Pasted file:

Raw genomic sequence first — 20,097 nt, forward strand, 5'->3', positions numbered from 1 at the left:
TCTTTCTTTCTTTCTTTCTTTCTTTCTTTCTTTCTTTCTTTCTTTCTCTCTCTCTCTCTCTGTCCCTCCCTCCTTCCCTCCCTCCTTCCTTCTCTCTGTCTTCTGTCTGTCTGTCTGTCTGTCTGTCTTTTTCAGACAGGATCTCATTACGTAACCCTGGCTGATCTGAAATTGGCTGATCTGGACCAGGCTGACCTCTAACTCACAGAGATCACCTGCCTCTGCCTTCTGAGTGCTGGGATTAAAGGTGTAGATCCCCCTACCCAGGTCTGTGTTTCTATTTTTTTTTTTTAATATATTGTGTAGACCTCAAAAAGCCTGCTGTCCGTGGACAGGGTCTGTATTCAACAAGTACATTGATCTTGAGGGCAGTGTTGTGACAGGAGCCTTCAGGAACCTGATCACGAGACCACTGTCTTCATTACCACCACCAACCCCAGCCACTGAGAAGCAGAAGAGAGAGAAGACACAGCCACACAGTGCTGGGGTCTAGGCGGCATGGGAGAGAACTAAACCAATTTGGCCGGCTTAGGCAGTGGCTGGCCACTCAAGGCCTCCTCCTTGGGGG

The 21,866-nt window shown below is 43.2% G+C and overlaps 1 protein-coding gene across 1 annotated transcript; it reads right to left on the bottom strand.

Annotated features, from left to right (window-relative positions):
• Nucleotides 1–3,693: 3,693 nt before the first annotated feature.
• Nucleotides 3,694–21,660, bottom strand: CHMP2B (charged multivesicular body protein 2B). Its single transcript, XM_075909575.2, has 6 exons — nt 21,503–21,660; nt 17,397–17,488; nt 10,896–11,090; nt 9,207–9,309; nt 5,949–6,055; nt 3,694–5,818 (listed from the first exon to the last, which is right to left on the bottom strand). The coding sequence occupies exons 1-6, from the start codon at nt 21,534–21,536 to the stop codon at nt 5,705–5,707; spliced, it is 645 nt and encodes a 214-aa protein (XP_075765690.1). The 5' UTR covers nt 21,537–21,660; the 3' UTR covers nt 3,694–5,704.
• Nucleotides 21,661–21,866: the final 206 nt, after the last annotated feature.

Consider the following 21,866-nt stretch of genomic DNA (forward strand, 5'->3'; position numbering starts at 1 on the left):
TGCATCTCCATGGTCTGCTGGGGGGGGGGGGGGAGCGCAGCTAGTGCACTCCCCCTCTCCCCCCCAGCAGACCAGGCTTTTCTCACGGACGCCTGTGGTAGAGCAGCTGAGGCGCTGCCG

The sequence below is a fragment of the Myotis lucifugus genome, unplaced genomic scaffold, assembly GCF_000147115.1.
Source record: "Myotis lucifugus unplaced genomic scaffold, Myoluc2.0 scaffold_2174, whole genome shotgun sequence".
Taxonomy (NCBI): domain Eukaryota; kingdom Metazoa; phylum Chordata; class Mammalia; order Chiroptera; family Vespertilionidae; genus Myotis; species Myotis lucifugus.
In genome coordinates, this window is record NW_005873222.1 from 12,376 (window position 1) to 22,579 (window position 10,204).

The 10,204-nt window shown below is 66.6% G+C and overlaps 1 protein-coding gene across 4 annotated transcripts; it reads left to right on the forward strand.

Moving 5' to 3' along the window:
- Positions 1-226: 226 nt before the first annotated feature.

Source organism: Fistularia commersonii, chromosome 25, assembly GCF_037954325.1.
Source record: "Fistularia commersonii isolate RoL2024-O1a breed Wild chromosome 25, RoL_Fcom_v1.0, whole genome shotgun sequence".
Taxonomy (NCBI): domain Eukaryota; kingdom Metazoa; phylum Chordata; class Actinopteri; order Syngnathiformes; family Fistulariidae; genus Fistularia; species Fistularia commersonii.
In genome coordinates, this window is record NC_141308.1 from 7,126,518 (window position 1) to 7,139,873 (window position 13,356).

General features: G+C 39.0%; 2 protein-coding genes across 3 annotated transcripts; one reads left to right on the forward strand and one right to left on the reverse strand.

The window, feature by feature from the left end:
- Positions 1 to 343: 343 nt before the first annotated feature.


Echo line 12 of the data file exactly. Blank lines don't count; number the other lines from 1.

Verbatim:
Taxonomy (NCBI): domain Eukaryota; kingdom Metazoa; phylum Chordata; class Mammalia; order Chiroptera; family Vespertilionidae; genus Myotis; species Myotis lucifugus.